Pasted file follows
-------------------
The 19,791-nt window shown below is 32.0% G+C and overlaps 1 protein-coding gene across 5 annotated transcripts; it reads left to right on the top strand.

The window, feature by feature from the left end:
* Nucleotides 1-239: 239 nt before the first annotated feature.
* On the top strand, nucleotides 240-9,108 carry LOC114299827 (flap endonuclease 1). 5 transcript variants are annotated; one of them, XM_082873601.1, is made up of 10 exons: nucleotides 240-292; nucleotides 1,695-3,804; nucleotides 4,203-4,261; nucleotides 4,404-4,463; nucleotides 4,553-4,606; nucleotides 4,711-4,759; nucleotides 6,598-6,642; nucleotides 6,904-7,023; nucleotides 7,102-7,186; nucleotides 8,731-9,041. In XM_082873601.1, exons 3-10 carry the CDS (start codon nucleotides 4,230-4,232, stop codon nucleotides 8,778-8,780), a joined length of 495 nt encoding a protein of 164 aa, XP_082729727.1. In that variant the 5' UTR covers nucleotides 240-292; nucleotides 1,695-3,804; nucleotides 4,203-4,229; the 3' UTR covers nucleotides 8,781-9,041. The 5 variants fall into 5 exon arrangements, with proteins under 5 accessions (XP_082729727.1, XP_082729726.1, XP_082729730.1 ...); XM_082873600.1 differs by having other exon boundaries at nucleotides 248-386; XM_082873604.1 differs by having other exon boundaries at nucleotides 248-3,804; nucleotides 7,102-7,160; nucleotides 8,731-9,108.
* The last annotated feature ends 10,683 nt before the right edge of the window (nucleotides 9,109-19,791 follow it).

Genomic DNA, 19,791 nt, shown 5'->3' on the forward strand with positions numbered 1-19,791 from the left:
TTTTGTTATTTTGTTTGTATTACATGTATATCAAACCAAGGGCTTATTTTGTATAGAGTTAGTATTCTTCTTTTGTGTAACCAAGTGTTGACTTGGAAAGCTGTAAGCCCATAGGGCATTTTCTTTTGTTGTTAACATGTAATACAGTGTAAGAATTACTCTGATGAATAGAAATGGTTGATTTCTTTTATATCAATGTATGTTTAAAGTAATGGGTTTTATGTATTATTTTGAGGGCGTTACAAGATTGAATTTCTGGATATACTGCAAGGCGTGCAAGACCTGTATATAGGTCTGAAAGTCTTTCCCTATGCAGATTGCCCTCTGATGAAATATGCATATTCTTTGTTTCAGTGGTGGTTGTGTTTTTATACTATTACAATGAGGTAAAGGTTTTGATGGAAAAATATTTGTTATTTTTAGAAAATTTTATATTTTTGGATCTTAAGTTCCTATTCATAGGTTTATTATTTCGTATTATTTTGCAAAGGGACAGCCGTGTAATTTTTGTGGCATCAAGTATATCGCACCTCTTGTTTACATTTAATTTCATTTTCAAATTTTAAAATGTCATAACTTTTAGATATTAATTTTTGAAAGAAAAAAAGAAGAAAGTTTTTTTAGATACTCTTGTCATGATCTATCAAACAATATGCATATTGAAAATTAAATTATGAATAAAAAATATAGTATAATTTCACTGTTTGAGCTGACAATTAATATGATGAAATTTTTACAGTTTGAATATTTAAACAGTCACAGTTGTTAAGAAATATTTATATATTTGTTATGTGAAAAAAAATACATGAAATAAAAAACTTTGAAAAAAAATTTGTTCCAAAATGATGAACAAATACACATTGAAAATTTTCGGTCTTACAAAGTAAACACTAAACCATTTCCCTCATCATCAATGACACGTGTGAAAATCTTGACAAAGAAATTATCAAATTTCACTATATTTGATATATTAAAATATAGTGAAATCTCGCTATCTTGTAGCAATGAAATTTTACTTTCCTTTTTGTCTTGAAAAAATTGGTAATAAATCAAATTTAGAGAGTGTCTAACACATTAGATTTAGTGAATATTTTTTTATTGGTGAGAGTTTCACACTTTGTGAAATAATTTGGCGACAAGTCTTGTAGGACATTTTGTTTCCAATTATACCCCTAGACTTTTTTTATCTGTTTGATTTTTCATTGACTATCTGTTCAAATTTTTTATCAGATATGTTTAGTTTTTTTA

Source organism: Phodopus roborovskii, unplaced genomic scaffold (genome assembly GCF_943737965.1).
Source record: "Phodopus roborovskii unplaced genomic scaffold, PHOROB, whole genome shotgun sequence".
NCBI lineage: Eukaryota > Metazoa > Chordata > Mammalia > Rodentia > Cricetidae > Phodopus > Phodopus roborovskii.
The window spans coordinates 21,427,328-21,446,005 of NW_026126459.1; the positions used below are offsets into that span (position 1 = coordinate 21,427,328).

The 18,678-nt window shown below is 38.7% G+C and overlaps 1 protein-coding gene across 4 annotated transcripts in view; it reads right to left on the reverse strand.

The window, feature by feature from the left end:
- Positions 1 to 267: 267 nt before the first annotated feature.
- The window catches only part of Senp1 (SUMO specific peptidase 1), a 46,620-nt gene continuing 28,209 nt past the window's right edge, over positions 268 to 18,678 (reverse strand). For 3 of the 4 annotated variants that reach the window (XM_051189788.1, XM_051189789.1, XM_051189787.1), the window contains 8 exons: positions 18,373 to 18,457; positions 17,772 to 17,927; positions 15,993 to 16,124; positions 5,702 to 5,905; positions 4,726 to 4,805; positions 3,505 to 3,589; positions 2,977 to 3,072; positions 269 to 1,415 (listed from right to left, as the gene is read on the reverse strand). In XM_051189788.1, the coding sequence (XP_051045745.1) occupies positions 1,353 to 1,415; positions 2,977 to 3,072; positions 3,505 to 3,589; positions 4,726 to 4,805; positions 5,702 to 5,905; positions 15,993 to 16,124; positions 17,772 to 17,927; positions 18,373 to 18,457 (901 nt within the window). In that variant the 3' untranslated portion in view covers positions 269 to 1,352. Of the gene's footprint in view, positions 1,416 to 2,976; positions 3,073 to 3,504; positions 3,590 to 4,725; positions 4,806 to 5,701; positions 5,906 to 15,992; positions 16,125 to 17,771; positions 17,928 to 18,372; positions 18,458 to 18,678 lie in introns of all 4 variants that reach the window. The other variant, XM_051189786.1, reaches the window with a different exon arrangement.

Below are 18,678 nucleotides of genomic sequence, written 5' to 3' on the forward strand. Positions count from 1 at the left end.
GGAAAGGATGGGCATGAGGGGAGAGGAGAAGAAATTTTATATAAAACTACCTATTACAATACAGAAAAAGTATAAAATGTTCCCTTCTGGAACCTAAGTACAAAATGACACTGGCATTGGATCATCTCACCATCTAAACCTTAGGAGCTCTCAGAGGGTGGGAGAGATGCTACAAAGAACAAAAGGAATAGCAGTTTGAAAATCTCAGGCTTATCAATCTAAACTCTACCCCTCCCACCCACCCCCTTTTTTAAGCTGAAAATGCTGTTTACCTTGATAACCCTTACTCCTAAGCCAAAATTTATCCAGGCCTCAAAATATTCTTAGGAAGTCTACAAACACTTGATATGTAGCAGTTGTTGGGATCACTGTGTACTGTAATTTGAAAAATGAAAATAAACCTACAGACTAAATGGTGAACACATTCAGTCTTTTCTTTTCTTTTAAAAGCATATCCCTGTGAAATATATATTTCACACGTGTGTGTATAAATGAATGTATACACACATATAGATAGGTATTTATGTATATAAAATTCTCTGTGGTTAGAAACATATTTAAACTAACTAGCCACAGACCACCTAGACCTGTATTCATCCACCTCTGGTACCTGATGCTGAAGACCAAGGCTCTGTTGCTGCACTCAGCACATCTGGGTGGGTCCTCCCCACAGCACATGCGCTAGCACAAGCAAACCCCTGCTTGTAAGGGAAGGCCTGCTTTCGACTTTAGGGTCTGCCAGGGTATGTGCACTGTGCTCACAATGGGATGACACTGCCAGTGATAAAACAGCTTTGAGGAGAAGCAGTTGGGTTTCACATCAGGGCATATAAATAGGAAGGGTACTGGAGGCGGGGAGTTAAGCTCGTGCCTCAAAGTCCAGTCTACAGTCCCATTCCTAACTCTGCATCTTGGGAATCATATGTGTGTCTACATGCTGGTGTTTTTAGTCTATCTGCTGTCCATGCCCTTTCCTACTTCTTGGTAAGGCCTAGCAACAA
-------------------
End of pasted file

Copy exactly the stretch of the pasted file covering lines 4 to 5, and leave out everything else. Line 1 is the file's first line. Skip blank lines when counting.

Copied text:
* On the top strand, nucleotides 240-9,108 carry LOC114299827 (flap endonuclease 1). 5 transcript variants are annotated; one of them, XM_082873601.1, is made up of 10 exons: nucleotides 240-292; nucleotides 1,695-3,804; nucleotides 4,203-4,261; nucleotides 4,404-4,463; nucleotides 4,553-4,606; nucleotides 4,711-4,759; nucleotides 6,598-6,642; nucleotides 6,904-7,023; nucleotides 7,102-7,186; nucleotides 8,731-9,041. In XM_082873601.1, exons 3-10 carry the CDS (start codon nucleotides 4,230-4,232, stop codon nucleotides 8,778-8,780), a joined length of 495 nt encoding a protein of 164 aa, XP_082729727.1. In that variant the 5' UTR covers nucleotides 240-292; nucleotides 1,695-3,804; nucleotides 4,203-4,229; the 3' UTR covers nucleotides 8,781-9,041. The 5 variants fall into 5 exon arrangements, with proteins under 5 accessions (XP_082729727.1, XP_082729726.1, XP_082729730.1 ...); XM_082873600.1 differs by having other exon boundaries at nucleotides 248-386; XM_082873604.1 differs by having other exon boundaries at nucleotides 248-3,804; nucleotides 7,102-7,160; nucleotides 8,731-9,108.
* The last annotated feature ends 10,683 nt before the right edge of the window (nucleotides 9,109-19,791 follow it).